When one comes to read about the decades following the Protestant Reformation, one encounters a variety of events and movements in church history – some regarding the Catholic church (e.g., the explorations in the New World), and some regarding the various Protestant movements (e.g., Puritanism in England and the Americas). One very important development in this time period was the early moves toward the rationalism of the Enlightenment, and how those moves affected Christianity. As various Christians emphasized “head knowledge” in their relationship with God, others reacted against that emphasis and focused on “heart knowledge.” It’s that tension that is relevant for us, because we see it in our world, still to this day.
In fact, there is no question that Christianity is founded on at least three kinds of activity: thinking, feeling, and doing. But for some reason, we have often tended to struggle primarily with the relationship between the “head” and the “heart,” as we see in statements like “you’re over-thinking it” and “don’t get carried away with your emotions.” People sometimes criticize too much “head-ness” in the context of emotion-less Bible study or sermons, and others find fault with worship that is “too emotional.” So, is it possible to love the Lord our God with all our heart and all our mind?
I would say “yes.” Obviously, both of these impulses are based on New Testament teaching. For example, Paul’s “Pastoral Epistles” (the letters to Timothy and Titus) repeatedly warn against false teaching, which presumes that true teaching – orthodox theology – is what Paul wants (cf., e.g., 1 Tim. 4:1-10; Tit. 2:1). Further, Paul’s “fruits of the Spirit” (Gal. 5:22-23) are dispositions of the heart, even if they do manifest themselves in action.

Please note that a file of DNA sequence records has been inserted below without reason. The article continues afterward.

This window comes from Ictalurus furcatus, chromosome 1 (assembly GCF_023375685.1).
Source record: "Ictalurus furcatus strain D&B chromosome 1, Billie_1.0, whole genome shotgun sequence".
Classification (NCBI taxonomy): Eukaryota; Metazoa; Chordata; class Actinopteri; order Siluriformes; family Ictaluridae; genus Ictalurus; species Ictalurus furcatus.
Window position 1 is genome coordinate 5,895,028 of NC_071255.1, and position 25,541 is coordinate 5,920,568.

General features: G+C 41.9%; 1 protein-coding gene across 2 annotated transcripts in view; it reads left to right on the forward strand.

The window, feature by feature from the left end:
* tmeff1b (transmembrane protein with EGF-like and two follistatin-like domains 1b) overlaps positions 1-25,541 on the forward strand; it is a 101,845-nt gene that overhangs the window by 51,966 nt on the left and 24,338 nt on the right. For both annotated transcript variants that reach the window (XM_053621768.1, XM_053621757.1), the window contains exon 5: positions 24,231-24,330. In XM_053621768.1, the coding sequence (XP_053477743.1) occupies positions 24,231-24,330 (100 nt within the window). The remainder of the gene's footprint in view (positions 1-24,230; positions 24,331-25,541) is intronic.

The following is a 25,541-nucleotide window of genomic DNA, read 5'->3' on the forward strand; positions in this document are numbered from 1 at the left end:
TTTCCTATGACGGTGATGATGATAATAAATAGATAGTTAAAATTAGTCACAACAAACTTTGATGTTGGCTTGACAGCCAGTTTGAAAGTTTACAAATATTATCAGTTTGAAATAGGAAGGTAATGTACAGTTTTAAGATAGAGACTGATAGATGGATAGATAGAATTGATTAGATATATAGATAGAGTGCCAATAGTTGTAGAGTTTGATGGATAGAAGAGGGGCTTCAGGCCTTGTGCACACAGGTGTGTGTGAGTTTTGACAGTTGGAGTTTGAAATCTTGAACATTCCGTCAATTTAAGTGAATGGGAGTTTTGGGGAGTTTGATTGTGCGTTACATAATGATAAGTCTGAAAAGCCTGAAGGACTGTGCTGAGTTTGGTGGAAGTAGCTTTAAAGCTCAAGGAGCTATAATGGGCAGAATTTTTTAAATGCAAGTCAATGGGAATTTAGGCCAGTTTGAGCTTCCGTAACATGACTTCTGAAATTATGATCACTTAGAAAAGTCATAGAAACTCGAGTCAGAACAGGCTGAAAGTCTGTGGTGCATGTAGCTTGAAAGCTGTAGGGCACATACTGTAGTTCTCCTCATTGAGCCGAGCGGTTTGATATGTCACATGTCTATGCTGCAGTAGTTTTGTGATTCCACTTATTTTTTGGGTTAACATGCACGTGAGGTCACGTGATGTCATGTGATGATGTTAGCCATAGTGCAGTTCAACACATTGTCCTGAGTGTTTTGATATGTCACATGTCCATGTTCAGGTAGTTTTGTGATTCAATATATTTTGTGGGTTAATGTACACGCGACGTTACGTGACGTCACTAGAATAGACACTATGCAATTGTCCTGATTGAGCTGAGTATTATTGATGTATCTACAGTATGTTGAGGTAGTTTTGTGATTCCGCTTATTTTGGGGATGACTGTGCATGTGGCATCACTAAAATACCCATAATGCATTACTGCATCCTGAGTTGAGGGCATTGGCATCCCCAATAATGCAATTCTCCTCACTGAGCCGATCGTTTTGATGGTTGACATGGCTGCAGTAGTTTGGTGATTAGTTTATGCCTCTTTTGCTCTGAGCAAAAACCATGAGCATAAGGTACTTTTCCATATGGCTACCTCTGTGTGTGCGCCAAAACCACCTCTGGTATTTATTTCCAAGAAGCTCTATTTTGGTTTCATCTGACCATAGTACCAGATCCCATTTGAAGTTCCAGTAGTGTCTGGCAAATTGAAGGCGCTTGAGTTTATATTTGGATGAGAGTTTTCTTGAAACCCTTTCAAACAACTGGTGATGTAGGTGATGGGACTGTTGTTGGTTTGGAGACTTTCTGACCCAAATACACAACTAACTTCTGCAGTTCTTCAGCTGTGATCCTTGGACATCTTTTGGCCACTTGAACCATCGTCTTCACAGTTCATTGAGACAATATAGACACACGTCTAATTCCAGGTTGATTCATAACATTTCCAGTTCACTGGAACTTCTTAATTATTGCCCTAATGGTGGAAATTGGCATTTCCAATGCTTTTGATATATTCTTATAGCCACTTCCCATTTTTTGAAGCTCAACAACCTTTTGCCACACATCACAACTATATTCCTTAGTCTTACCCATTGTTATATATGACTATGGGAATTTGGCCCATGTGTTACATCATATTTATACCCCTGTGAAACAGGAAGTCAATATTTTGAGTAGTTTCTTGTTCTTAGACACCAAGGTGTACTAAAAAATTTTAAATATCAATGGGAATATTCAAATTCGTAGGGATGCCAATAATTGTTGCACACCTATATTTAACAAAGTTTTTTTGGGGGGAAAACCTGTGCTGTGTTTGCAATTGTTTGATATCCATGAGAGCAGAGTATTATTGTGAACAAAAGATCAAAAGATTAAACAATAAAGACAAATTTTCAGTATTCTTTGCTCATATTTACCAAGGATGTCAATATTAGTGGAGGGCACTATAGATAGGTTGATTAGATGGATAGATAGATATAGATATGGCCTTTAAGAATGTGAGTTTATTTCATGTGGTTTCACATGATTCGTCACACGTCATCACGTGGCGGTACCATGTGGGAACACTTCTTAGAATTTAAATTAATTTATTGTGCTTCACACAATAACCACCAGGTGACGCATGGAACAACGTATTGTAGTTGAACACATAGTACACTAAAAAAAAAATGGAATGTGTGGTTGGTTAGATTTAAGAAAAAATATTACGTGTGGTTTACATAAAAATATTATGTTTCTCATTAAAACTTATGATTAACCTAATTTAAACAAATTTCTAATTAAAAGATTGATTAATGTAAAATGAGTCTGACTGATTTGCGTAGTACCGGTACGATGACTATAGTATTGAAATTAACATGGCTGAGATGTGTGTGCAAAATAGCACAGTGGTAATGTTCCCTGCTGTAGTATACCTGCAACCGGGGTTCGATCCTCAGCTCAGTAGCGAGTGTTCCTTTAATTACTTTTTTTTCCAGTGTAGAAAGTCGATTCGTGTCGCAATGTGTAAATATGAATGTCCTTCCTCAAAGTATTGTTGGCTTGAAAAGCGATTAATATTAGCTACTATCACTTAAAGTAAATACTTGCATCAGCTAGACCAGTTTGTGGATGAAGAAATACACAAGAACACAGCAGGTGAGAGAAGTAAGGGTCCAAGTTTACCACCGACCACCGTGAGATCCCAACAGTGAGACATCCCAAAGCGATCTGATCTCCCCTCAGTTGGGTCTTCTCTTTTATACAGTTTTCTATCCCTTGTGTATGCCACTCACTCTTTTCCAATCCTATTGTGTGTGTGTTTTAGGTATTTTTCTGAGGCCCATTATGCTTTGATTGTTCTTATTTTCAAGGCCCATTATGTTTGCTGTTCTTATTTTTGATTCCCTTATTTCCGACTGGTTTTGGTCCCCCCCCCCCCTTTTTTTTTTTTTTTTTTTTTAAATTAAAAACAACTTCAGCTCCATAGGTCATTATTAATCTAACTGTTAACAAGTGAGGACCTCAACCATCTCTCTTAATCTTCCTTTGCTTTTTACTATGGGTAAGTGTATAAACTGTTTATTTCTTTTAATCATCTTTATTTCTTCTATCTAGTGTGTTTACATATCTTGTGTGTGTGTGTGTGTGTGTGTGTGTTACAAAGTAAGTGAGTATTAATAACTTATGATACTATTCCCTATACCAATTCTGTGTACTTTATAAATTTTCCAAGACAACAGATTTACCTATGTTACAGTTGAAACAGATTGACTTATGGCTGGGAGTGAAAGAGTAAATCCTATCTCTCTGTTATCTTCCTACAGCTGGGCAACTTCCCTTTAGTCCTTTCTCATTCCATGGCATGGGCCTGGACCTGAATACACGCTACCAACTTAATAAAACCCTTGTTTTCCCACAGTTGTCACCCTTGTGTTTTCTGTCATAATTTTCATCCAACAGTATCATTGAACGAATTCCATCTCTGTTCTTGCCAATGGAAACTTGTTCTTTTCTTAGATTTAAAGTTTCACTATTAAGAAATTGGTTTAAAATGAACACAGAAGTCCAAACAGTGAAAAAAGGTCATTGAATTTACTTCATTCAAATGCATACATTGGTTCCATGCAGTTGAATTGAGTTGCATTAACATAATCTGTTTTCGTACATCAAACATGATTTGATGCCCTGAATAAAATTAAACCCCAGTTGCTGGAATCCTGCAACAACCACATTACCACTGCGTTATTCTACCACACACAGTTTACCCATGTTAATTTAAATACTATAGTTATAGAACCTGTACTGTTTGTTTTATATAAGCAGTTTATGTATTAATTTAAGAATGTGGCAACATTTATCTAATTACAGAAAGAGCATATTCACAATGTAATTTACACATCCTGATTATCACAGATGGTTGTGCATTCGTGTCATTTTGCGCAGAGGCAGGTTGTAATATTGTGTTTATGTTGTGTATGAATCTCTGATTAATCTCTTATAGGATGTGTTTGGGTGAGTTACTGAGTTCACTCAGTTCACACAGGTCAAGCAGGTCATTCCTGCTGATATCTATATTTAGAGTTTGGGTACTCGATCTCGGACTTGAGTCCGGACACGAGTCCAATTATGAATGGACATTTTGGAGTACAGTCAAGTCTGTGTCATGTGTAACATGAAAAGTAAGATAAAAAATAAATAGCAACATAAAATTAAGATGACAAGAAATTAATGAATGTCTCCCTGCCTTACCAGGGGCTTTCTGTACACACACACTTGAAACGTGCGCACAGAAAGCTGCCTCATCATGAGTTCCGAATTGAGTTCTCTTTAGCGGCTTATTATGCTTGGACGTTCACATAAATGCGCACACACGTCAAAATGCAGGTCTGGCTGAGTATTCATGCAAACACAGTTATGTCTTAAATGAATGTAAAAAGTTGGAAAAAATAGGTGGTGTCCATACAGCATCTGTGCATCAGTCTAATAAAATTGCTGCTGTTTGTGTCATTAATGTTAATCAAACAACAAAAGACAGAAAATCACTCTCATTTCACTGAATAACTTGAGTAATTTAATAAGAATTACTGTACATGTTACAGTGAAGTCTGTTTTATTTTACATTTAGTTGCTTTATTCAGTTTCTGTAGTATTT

Fortunately, in this time period after the Reformation, we find Christian figures whose religious commitments led them to great heights in these areas. People like Desiderius Erasmus and John Locke have been intellectual giants for Christianity, and Blaise Pascal and Philipp Jakob Spener have taught us about the importance of the heart. Of course, there have also been extremes, as you know; the phenomena of deism and “Protestant scholasticism” are expressions of extreme “head-ness,” and some worship gatherings like 18th-century revivals and contemporary “worship concerts” can sometimes be accused of appealing merely to the heart without considering the head.
Happily, there are many other folks who help us in these ways. If you’d like to read more, let me recommend three groups:
1) Writers like the Middle Ages’ Thomas Aquinas, the Reformation’s John Calvin, and the modern world’s C.S. Lewis (especially in his Mere Christianity) do a good job of teaching theology – addressing the head – without losing sight of the heart.
2) Similarly, for folks who can speak to the heart without losing the head, you can read the Methodists John and Charles Wesley, the Russian novelist Fyodor Dostoyevsky, and the recently-deceased pastor and writer Henri Nouwen.
3) Finally, writers like the ancient African St. Augustine, the colonial American Jonathan Edwards, and the modern author Rob Bell often do a good job of blending the two, in my opinion.
Finally, a plug for those who happen to be in my area of West Texas: if you’re interested in this topic, you might want to consider taking any opportunity you can find to interact with my colleague Jeff Childers. He teaches at my university and in my church, and he has a deep knowledge of the spiritual traditions in Christianity. If you get a chance to sit at his feet, do it!